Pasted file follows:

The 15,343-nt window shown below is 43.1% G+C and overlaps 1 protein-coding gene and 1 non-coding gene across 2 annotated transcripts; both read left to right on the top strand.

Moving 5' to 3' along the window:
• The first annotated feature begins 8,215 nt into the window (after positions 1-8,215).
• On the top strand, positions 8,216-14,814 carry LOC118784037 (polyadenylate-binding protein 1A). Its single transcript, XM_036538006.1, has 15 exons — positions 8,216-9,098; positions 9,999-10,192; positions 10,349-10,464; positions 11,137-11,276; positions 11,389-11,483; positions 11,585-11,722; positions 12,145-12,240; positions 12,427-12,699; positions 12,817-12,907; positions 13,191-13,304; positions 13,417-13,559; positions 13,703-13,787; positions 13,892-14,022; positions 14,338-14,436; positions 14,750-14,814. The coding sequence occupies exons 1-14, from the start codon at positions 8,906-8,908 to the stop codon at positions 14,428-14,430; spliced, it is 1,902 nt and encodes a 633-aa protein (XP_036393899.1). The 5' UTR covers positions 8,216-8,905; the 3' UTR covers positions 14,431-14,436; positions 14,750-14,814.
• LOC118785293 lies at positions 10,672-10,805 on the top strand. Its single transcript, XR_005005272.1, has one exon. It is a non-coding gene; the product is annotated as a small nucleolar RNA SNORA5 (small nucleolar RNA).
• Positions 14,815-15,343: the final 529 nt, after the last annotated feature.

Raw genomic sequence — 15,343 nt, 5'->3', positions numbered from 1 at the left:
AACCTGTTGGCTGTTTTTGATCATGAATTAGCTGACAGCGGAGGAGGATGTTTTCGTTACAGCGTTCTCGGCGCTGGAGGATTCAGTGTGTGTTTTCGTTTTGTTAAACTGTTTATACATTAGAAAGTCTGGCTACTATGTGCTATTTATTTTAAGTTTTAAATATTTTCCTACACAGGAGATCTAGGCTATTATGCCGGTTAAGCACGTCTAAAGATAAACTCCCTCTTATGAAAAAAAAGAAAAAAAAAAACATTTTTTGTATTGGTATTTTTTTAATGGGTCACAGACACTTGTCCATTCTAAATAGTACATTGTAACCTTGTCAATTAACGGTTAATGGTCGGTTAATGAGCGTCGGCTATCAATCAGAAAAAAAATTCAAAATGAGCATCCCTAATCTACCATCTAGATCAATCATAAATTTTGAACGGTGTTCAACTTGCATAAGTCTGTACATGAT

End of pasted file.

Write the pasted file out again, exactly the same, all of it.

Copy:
The 15,343-nt window shown below is 43.1% G+C and overlaps 1 protein-coding gene and 1 non-coding gene across 2 annotated transcripts; both read left to right on the top strand.

Moving 5' to 3' along the window:
• The first annotated feature begins 8,215 nt into the window (after positions 1-8,215).
• On the top strand, positions 8,216-14,814 carry LOC118784037 (polyadenylate-binding protein 1A). Its single transcript, XM_036538006.1, has 15 exons — positions 8,216-9,098; positions 9,999-10,192; positions 10,349-10,464; positions 11,137-11,276; positions 11,389-11,483; positions 11,585-11,722; positions 12,145-12,240; positions 12,427-12,699; positions 12,817-12,907; positions 13,191-13,304; positions 13,417-13,559; positions 13,703-13,787; positions 13,892-14,022; positions 14,338-14,436; positions 14,750-14,814. The coding sequence occupies exons 1-14, from the start codon at positions 8,906-8,908 to the stop codon at positions 14,428-14,430; spliced, it is 1,902 nt and encodes a 633-aa protein (XP_036393899.1). The 5' UTR covers positions 8,216-8,905; the 3' UTR covers positions 14,431-14,436; positions 14,750-14,814.
• LOC118785293 lies at positions 10,672-10,805 on the top strand. Its single transcript, XR_005005272.1, has one exon. It is a non-coding gene; the product is annotated as a small nucleolar RNA SNORA5 (small nucleolar RNA).
• Positions 14,815-15,343: the final 529 nt, after the last annotated feature.

Raw genomic sequence — 15,343 nt, 5'->3', positions numbered from 1 at the left:
AACCTGTTGGCTGTTTTTGATCATGAATTAGCTGACAGCGGAGGAGGATGTTTTCGTTACAGCGTTCTCGGCGCTGGAGGATTCAGTGTGTGTTTTCGTTTTGTTAAACTGTTTATACATTAGAAAGTCTGGCTACTATGTGCTATTTATTTTAAGTTTTAAATATTTTCCTACACAGGAGATCTAGGCTATTATGCCGGTTAAGCACGTCTAAAGATAAACTCCCTCTTATGAAAAAAAAGAAAAAAAAAAACATTTTTTGTATTGGTATTTTTTTAATGGGTCACAGACACTTGTCCATTCTAAATAGTACATTGTAACCTTGTCAATTAACGGTTAATGGTCGGTTAATGAGCGTCGGCTATCAATCAGAAAAAAAATTCAAAATGAGCATCCCTAATCTACCATCTAGATCAATCATAAATTTTGAACGGTGTTCAACTTGCATAAGTCTGTACATGAT